Editor's Note

Anonymous letters are read. They may be greeted with some skepticism, particularly if my late mother is dragged into a rant about everything ...

Oct 1st, 2012

by Mark Hartley

Anonymous letters are read. They may be greeted with some skepticism, particularly if my late mother is dragged into a rant about everything she allegedly did wrong with my upbringing. But the letters are read.

Although we clearly prefer letters to the editor to be signed (and the letter referred to in this Editor’s Note is not printed in the Readers’ Forum), I think we realize free speech is not all that it’s cracked up to be at times. It seems like there is a headline every day about an athlete or celebrity who is ostracized for a comment made in a tweet, for example.

But I do want to elaborate on a completely anonymous letter (no clues on the envelope either) from a former hygienist who apparently now works for a dental manufacturer, or perhaps a dealer.

The letter was inspired by JoAnn Gurenlian’s column in the July 2012 issue (“Don’t Diss Hygienists”). Gurenlian wrote about assisting a dental hygiene school to locate exhibitors for a program highlighted by her lecture. “Nothing, nada, niets, niente, rien, ingenting, gar nichts,” she wrote about the response from dental manufacturers. She made the calls, and nothing happened. No returned phone calls. Nothing.

The same thing may cross your mind as it did mine: Many dental manufacturers want to talk with dental hygiene students only after they graduate. That may seem unfair. Maybe you logically think that dental manufacturers should begin developing brand loyalty upon a dental hygiene student’s birth. It is what it is. Dental manufacturers want to be your best buddy the day you start treating patients with a license. If it makes anyone feel better, the same truths also apply to dental students, for the most part.

The anonymous author, though, wanted to include practicing hygienists in her “peek into the life” of a dental manufacturer:

  • “We ... encounter hygienists that are too busy to take a minute or two to learn about the product we are introducing. We hear ‘Leave a sample and we’ll look at it later’ more often than not.”
  • “We do association meetings and study clubs, spending hundreds of dollars for the privilege ... and are ignored by the very people who ‘invited’ us to sponsor them.”
  • “My company allows me to provide free CE credits to hygienists ... Unfortunately, I am frequently treated like an afterthought or an inconvenience...”

The same thing may cross your mind as it did mine: The economy is a bummer. Fewer dental patients translate into less of a need to update office inventory quite so frequently. It is what it is. When consumers demand dental services, guess who dental professionals are going to call?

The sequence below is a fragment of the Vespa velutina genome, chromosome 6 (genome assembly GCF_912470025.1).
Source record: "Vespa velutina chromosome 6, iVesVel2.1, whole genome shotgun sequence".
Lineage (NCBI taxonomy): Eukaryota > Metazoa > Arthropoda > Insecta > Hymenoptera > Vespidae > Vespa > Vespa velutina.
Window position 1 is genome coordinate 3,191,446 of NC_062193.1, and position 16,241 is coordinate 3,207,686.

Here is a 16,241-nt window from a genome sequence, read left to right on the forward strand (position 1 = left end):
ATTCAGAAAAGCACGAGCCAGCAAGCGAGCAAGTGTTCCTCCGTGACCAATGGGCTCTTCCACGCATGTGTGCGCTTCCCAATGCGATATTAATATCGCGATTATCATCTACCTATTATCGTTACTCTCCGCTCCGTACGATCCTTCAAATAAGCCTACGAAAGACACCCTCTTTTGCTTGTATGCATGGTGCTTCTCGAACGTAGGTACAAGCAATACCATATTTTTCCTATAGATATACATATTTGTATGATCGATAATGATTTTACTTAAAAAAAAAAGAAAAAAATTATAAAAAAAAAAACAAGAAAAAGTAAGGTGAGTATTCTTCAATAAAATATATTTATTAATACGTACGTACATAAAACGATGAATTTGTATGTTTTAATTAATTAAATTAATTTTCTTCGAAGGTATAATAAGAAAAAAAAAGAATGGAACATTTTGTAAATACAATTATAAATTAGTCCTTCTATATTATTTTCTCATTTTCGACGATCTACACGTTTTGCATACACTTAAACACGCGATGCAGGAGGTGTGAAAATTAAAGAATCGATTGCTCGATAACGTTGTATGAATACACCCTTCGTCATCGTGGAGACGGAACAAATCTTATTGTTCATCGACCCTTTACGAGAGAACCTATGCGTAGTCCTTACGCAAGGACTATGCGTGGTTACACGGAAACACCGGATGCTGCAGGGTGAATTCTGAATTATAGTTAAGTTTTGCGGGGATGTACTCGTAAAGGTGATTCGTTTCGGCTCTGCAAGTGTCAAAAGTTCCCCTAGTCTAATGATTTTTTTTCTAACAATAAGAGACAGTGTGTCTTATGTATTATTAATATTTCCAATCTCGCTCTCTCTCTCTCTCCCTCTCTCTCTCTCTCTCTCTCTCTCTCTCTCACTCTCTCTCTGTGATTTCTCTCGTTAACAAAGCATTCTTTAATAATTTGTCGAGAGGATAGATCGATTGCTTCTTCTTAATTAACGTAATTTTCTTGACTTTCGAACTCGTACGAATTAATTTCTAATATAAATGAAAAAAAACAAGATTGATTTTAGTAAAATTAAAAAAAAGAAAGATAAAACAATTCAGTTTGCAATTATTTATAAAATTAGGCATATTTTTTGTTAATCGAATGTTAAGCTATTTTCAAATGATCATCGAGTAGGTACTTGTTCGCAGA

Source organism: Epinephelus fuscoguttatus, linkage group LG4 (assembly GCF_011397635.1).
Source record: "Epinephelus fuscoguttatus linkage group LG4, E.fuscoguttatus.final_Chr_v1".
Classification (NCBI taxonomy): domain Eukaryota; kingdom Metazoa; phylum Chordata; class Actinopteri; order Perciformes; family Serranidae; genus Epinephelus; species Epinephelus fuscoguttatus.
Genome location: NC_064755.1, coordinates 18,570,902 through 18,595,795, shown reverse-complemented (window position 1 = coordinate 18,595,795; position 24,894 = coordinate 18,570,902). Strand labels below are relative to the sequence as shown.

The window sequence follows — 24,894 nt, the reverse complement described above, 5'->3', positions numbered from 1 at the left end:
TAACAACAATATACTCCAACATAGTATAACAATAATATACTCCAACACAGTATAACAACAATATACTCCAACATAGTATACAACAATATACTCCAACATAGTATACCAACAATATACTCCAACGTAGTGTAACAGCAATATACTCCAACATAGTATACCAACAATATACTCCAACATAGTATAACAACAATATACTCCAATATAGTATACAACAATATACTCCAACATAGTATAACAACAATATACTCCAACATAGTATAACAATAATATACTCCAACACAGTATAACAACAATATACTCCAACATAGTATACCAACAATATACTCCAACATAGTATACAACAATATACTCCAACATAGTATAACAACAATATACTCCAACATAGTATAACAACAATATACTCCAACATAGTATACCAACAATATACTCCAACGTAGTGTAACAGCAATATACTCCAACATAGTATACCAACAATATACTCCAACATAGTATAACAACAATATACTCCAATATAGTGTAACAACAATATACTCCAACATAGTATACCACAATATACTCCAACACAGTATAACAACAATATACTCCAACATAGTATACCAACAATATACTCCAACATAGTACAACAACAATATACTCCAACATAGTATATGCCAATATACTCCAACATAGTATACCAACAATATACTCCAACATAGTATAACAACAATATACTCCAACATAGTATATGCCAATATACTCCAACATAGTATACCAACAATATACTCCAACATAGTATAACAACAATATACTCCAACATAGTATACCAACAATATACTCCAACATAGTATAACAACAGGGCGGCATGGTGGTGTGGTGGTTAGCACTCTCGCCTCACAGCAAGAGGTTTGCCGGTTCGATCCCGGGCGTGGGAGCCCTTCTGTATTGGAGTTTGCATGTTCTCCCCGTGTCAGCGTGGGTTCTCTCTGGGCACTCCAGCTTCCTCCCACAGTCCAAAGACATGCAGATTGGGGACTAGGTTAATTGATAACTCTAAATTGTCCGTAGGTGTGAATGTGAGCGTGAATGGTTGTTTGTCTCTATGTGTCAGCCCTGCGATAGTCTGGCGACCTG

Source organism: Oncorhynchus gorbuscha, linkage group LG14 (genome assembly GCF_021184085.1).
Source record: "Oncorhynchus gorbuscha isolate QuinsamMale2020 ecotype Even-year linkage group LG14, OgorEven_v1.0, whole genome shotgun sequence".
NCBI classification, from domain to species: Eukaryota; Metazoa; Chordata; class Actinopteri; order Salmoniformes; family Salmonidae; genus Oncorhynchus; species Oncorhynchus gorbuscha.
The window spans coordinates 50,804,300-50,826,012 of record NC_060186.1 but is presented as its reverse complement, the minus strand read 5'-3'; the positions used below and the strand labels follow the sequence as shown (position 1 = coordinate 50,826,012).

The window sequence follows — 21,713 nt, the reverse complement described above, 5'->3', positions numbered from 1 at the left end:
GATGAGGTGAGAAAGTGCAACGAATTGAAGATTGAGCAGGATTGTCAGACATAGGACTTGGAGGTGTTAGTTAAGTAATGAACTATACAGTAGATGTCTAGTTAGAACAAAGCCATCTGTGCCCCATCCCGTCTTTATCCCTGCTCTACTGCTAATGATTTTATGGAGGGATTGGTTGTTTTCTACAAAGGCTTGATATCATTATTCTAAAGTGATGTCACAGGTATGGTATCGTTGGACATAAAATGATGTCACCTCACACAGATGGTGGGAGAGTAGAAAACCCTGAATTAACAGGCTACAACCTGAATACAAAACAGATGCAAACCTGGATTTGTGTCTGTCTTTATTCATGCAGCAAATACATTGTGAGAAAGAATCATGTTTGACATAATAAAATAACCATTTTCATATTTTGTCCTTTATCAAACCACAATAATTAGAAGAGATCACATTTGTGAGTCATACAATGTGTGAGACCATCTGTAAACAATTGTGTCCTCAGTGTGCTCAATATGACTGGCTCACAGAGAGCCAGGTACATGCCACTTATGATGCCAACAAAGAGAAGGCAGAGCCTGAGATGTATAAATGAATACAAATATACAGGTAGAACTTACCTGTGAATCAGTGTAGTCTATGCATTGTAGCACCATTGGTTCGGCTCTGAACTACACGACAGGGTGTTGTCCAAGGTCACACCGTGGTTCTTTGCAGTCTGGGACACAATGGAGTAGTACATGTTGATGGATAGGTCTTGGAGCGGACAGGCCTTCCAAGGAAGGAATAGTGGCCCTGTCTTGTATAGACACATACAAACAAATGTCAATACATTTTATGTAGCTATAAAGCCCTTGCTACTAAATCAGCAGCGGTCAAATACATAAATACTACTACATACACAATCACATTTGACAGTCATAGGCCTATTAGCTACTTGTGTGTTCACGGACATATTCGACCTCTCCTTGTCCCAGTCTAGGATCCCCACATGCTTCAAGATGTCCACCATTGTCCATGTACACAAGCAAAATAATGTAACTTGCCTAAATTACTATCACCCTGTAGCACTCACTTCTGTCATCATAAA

The first page of the letter elaborated on the bullet points above. The second page offered several excellent suggestions from the author about improving the relationships between manufacturers and dental professionals.

At this point, I declare to the author: Either sign the letter, or write an article for RDH (and the latter is extended to any dental manufacturer that thinks it has insightful tips about how to interact at their booth during a dental conference).

Let’s get an ugly truth out of the way. It’s nothing to be ashamed of. Exhibitors have to sell their products in order to take home the bacon. We can quibble over the quantity, but that’s not the point. It’s called earning a living. It is what it is. There’s nothing evil about what dental manufacturers do. You just have to sort through the pitches and decide what’s relevant. You already did that for the home appliance you recently bought.

Some dental manufacturers have decided to cut costs by not exhibiting at major dental meetings, let alone Gurenlian’s presumably off-the-beaten-path dental hygiene school.

So, while you are waiting for your employer to ask your opinion about products to purchase (Should you wait?) ... while you wait for the phones to start ringing to schedule appointments (Should you wait? Most practice management consultants recommend being more aggressive about overdue patients) ... while you wait for your colleague to get out of the seminar, step into the exhibit hall and stay on top of the products you recommend or dispense to patients. Ask questions in order to be prepared when you do make purchases. Manufacturers do deserve the courtesy of you acquiring knowledge about what they do.

Mark Hartley
markh@pennwell.com
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